The Last Days of Freddie Mercury
Queen singer Freddie Mercury was fiercely protective of his privacy, and he continued to guard it jealously even as his health succumbed to the ravages of AIDS - but as guitarist Brian May recently revealed, Mercury's bandmates were privileged with glimpses of their frontman's grueling final struggle. May looked back on Mercury's final days in a recent interview with the Sunday Times (via the Daily Telegraph), revealing that before the disease claimed Mercury, it started taking pieces of his body -- including most of his foot, which had to be amputated.
"The problem was actually his foot," May told the Times. "Tragically there was very little left of it. Once, he showed it to us at dinner. And he said, 'Oh Brian, I'm sorry I've upset you by showing you that.' And I said, 'I'm not upset, Freddie, except to realize you have to put up with all this terrible pain.'"
As May went on to point out, Mercury's death occurred shortly before major advancements in AIDS research led to the introduction of drug cocktails that help stave off the disease, allowing the diagnosed the possibility of long-term management - and helping prevent further agony for patients. Admitting it's difficult to know how close Mercury came to seeing those medications become available, May stressed that he stays focused on the legacy he left behind. "He missed by just a few months. If it had been a bit later he would still have been with us, I'm sure," said May. "You can't do 'what if,' can you? You can't go there because therein lies madness."
It's worth noting that May has publicly expressed his unhappiness with the overall tone of the interview, which focused on the sensationalistic aspects of Queen and Mercury's story rather than the project May sat down with the Times to discuss - the Queen in 3-D retrospective book he painstakingly assembled for release this year. "This woman came into my house, pretended she was a fan and was going to write a nice piece about the book, as agreed; then went away and wrote this pathetic sensationalistic drivel. I'm angry and disgusted," wrote May, pointing out that he'd agreed to give the Times the exclusive on the book, including any photos they wanted to run - and they "used just two of them, one of them reproduced not much bigger than a postage stamp; the rest of the piece illustrated with recycled ordinary snaps from God knows where."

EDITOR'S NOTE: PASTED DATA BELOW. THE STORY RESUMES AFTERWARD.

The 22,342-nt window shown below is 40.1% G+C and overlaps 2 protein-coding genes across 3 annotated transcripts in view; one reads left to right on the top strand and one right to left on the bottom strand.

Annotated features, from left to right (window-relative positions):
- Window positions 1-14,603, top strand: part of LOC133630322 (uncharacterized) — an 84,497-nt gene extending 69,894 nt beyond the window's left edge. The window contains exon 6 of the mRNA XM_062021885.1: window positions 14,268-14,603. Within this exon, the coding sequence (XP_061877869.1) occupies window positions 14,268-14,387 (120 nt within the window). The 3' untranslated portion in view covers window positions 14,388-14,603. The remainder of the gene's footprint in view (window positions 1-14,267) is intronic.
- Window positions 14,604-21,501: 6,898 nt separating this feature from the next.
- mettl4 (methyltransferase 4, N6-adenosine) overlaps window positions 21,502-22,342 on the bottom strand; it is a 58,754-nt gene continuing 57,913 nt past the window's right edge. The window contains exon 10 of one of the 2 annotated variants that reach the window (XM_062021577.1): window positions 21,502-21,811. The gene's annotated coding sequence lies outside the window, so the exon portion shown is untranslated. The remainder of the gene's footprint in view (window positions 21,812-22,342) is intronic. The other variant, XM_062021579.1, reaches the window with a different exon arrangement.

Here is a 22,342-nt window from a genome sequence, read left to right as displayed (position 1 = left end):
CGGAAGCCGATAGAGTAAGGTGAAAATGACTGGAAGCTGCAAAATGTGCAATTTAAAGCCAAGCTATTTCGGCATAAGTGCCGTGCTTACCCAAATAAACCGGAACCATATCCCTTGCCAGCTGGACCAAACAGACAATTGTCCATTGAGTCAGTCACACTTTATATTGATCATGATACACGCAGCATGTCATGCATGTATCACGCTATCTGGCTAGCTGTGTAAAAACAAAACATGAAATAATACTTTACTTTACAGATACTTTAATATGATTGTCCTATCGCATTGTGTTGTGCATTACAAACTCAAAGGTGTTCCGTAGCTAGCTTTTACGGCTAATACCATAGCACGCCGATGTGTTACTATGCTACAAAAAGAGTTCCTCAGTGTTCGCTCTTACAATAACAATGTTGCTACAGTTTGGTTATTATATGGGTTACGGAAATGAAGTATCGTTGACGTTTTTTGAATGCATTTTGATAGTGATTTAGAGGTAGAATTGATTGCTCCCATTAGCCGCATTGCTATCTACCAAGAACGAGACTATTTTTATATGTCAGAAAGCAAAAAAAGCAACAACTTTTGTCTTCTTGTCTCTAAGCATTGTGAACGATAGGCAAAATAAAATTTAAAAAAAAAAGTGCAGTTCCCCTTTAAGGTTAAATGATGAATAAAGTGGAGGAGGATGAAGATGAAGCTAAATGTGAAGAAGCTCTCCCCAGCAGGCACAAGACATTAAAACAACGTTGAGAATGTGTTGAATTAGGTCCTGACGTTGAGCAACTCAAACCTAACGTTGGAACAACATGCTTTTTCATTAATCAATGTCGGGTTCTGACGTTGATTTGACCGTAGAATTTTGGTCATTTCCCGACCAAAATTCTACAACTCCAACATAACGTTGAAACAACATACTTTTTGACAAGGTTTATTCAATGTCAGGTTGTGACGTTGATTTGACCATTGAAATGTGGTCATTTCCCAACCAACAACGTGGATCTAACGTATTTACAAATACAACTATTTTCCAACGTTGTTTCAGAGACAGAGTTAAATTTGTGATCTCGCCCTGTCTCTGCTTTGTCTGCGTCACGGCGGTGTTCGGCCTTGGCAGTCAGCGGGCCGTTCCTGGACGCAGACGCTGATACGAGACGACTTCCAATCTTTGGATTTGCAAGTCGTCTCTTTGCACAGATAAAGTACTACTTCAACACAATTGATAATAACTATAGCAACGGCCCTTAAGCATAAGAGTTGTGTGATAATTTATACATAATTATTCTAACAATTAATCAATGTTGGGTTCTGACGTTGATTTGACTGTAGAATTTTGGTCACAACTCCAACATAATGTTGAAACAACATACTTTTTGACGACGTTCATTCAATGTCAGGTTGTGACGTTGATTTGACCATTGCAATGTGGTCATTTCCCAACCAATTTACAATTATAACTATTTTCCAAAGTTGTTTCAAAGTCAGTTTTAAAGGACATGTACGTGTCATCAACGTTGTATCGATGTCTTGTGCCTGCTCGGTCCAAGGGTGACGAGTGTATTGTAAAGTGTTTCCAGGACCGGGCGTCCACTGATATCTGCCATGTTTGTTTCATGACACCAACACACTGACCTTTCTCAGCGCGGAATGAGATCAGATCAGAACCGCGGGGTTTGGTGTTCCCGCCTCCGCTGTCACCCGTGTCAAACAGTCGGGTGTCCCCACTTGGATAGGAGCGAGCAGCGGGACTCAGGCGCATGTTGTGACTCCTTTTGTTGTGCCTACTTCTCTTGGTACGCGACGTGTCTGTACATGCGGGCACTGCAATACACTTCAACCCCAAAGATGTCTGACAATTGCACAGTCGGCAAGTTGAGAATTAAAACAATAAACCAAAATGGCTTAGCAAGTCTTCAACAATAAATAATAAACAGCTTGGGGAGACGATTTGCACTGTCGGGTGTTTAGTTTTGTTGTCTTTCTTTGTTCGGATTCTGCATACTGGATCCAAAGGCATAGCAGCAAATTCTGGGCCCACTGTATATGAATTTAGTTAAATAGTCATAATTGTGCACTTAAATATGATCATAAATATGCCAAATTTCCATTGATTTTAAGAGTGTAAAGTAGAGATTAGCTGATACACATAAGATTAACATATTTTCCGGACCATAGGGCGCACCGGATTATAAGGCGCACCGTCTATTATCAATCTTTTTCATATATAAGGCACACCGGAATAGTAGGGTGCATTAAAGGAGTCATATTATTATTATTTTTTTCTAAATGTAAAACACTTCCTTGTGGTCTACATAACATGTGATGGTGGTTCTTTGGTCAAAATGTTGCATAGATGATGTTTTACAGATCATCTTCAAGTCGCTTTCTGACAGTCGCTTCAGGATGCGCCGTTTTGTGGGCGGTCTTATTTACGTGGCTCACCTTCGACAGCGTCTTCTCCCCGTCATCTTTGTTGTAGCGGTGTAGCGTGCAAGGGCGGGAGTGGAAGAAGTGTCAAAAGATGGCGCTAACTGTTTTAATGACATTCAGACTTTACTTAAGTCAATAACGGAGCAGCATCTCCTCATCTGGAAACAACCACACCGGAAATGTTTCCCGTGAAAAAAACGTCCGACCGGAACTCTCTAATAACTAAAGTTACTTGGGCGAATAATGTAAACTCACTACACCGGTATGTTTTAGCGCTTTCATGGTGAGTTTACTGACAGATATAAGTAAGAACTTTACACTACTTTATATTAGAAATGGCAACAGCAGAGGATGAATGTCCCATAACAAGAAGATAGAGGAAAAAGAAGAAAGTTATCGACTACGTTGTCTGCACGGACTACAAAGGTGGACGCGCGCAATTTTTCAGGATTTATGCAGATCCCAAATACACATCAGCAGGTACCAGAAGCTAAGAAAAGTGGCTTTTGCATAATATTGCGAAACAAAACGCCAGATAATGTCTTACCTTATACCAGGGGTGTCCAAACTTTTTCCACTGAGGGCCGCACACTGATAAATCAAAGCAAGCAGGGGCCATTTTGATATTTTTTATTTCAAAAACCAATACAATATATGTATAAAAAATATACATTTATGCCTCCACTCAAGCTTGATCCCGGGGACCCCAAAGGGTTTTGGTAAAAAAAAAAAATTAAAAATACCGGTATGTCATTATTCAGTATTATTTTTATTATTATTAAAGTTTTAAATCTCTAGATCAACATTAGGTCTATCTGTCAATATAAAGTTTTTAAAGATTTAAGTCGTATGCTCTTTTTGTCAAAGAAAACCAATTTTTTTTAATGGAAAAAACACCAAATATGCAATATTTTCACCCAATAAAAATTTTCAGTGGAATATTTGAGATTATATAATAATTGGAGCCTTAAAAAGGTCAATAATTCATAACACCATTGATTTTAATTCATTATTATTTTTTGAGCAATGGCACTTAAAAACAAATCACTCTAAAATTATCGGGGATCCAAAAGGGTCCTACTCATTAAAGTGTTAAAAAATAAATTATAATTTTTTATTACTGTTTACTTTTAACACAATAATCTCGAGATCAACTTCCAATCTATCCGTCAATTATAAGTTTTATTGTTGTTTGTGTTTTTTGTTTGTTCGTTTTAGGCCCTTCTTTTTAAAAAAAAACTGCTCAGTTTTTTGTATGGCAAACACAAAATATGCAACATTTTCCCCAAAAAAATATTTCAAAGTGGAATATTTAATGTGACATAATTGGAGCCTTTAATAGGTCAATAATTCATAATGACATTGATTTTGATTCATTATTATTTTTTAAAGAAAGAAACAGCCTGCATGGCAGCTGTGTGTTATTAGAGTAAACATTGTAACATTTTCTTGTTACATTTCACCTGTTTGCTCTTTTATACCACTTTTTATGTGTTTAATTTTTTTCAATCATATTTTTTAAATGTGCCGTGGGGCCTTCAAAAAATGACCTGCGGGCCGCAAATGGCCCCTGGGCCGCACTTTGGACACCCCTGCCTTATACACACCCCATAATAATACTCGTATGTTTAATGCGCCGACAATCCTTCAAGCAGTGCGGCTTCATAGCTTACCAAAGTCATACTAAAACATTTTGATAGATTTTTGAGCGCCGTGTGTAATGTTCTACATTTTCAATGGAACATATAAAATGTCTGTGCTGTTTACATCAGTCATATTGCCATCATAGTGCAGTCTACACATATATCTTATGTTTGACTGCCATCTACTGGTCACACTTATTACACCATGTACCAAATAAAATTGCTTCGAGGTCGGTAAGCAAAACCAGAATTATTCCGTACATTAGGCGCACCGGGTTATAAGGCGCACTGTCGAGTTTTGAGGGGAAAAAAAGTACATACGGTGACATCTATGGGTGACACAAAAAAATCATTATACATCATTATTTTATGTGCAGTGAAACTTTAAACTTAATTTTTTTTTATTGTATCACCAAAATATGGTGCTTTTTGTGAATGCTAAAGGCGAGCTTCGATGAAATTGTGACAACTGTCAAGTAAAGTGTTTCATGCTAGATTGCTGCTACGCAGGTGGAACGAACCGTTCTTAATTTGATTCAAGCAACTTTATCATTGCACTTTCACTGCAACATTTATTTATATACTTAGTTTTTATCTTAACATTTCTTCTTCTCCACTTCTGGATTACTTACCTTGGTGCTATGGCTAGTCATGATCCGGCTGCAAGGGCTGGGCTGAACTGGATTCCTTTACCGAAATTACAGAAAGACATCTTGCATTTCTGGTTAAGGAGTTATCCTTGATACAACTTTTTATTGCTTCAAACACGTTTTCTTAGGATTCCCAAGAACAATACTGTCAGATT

While May didn't single out the earlier quotes as a reason for his ire, he did take umbrage with the piece's focus on what the headline described as "the debauchery of the Freddie Mercury years." Vowing never to give the Times "the time of day" from here on out, he assured fans that the book has nothing to do with the story presented by the article. "I spent over two years fashioning this into the first book of its kind - EVER - a biography of a band from the inside illustrated with my own photographs - and in 3-D, with a fabulous viewer to bring them to life in three dimensions," May insisted. "It's honest, goes deep and is tasteful and dignified (I have been told!) but nobody reading this awful amateurish piece of journalistic opportunism would know it."
Freddie Mercury spent his last days at his house, Garden Lodge 1 Logan Place in Kensington, London. The singer who died from bronchial pneumonia from AIDS, spent his last days with his former partner, Mary Austin, who continues to live at the home. Mercury was diagnosed with HIV in 1987 but kept his condition private until he released a public statement just a little over 24 hours before he passed away on November 24, 1991. Mercury was just 45 years old. The outer walls of Garden Lodge in 1 Logan Place have become a shrine to Mercury, with fans paying tribute by covering the walls with messages for the legendary late singer.
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